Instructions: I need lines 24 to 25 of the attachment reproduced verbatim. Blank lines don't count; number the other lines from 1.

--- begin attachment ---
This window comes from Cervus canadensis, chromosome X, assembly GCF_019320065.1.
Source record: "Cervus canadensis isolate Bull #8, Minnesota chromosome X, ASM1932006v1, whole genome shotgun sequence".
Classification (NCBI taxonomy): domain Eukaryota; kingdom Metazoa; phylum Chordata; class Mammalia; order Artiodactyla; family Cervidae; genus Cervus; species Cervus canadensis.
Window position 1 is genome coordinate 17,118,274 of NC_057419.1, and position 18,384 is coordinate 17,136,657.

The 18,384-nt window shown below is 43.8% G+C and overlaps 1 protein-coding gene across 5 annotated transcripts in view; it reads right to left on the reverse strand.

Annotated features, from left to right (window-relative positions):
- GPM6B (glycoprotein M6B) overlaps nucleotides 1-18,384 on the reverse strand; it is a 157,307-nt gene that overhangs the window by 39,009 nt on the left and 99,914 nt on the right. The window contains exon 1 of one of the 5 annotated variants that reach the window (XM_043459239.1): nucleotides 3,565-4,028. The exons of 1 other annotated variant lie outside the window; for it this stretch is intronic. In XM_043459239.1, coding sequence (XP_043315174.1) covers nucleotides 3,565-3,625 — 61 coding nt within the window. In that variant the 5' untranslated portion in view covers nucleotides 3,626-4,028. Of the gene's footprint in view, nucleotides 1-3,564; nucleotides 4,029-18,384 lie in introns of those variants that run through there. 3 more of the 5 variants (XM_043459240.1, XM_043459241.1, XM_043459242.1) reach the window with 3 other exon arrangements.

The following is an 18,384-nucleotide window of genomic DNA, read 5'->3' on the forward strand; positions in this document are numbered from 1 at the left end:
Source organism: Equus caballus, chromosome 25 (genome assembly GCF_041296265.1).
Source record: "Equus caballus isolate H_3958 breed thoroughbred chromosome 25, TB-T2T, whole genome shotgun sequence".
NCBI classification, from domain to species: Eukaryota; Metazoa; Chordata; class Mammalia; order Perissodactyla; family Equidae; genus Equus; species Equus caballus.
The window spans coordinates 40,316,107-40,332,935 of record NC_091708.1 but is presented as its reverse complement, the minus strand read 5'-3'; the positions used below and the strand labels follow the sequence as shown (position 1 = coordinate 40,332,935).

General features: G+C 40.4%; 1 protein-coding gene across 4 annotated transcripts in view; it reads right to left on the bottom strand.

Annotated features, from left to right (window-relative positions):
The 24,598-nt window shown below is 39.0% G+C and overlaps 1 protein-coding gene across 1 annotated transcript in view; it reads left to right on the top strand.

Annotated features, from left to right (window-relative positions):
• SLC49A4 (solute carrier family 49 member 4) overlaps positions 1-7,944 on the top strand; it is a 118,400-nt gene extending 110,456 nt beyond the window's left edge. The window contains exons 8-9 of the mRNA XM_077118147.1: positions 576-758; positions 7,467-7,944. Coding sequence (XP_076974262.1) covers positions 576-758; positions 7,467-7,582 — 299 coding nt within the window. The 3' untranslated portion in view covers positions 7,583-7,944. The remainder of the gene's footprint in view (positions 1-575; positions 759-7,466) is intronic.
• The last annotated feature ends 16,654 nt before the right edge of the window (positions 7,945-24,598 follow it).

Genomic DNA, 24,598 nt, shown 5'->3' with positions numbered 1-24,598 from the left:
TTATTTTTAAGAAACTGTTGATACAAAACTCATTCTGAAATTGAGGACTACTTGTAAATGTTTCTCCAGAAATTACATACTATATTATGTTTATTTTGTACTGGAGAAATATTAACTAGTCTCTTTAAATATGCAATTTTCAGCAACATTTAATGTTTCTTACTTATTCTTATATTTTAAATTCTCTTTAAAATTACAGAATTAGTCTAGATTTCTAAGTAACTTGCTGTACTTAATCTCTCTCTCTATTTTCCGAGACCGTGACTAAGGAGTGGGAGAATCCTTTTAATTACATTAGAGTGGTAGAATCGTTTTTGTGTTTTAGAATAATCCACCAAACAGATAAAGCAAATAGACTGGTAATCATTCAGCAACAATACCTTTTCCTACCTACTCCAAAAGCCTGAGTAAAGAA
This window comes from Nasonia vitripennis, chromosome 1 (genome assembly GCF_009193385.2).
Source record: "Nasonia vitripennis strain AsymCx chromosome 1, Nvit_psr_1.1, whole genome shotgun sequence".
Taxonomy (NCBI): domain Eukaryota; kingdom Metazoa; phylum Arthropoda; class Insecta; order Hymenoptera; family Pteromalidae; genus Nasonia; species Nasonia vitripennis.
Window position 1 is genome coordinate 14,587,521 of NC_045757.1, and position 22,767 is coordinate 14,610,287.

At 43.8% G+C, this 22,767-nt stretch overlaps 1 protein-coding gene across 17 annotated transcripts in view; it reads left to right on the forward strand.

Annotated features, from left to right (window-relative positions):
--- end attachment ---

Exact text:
Window position 1 is genome coordinate 14,587,521 of NC_045757.1, and position 22,767 is coordinate 14,610,287.

At 43.8% G+C, this 22,767-nt stretch overlaps 1 protein-coding gene across 17 annotated transcripts in view; it reads left to right on the forward strand.